However, the experimental results indicate that the financial education program was not an effective tool for promoting the use of bank accounts. The program had no effect on the probability of opening a formal savings account, except for households with no schooling, for whom training increased the probability of opening an account by 12.3 percentage points.
Modest financial subsidies, in contrast, had large effects, significantly increasing the share of households that opened a formal savings account within the subsequent two months. An increase in the incentive from US$3 to US$14 increased the share of households that open a formal savings account from 3.5 percent to 12.7 percent, an almost three-fold increase. Follow-up analysis conducted two years after the intervention also showed that households that received the highest incentive were significantly more likely to still have used their bank accounts in the past year compared to those who received the lowest incentive.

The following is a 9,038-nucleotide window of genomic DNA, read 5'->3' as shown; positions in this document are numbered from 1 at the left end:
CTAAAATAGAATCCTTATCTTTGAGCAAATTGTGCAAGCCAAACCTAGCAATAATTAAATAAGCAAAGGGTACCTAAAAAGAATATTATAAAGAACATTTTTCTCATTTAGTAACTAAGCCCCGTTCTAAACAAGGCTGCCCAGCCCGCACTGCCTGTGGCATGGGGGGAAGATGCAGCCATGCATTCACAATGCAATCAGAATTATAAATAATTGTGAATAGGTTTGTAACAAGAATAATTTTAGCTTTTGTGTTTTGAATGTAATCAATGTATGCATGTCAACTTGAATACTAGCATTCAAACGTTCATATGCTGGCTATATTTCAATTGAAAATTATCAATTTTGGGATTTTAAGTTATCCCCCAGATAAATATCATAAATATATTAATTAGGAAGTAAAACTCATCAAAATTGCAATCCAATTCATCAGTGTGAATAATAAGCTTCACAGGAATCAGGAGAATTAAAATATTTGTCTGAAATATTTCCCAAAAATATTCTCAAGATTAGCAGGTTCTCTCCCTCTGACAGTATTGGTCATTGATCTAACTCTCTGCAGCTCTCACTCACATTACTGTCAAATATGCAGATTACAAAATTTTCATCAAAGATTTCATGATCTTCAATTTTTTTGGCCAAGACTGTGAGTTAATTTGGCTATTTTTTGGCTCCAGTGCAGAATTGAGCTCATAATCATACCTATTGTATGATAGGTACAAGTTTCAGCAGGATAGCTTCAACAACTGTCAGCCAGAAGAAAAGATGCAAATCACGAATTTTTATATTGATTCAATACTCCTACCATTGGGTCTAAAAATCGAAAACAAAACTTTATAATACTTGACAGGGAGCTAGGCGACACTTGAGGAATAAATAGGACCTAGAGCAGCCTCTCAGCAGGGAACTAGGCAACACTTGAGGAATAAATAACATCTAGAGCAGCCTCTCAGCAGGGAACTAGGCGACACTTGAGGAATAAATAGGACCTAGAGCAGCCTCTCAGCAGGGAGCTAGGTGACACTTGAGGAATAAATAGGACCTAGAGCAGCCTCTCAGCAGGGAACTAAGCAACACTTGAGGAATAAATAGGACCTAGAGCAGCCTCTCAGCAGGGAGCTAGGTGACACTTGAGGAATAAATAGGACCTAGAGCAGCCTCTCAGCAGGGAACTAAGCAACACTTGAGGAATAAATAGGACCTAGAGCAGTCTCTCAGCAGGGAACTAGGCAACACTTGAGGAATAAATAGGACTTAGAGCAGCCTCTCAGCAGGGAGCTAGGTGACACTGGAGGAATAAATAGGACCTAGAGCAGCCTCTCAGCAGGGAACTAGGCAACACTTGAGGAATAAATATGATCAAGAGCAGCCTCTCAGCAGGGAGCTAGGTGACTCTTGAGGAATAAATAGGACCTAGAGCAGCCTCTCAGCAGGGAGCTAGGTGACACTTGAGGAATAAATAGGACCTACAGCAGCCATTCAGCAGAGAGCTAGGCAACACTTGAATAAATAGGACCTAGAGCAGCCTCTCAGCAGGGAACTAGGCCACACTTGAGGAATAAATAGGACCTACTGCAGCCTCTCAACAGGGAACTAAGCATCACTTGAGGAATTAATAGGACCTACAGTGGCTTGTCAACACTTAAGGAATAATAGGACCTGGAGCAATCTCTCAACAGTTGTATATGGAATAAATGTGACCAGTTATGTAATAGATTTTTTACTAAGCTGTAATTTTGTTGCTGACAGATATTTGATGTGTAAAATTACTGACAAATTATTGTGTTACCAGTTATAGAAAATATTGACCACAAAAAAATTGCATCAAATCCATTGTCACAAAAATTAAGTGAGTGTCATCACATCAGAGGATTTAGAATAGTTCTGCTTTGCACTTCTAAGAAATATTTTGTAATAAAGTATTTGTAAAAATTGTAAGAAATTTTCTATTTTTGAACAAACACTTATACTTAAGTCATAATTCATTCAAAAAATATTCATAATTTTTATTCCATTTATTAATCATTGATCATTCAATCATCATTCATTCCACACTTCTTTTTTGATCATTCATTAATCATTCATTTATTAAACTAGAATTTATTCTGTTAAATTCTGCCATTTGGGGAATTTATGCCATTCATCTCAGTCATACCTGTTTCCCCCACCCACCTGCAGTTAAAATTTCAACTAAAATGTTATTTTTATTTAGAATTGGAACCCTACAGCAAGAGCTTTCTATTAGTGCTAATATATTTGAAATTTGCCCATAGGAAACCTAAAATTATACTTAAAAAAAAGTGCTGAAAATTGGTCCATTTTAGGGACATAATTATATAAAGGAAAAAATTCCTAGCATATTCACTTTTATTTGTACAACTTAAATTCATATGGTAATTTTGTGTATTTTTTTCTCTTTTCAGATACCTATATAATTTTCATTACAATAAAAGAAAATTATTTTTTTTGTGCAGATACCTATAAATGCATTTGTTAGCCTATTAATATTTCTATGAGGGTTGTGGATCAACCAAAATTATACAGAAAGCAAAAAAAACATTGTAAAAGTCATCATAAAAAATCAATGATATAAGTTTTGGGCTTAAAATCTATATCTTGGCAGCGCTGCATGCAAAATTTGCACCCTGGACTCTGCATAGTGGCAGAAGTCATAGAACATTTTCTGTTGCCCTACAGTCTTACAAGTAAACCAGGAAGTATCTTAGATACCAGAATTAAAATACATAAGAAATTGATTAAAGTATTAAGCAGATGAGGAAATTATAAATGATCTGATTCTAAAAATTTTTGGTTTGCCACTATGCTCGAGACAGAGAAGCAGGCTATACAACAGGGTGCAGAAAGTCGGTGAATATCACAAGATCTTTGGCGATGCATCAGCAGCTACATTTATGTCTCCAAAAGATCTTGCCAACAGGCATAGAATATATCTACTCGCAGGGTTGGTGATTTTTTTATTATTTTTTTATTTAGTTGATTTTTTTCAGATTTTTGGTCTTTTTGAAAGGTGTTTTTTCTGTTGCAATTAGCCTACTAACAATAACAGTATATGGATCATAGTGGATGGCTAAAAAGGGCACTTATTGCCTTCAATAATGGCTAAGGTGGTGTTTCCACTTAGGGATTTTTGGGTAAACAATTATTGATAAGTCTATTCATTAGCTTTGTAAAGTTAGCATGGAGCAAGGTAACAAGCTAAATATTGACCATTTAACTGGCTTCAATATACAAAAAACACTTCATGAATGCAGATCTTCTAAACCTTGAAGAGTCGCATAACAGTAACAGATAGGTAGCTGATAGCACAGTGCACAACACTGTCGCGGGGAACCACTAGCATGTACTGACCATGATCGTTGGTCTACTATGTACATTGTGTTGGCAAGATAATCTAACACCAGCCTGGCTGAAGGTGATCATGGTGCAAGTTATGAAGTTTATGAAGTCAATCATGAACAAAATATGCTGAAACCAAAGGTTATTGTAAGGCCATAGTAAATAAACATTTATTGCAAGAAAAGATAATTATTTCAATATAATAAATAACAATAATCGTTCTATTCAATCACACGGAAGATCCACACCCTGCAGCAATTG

Overall, the results suggest that take-up of formal financial services may be more easily achieved through measures designed to reduce the price of financial services, rather than through large-scale financial literacy education.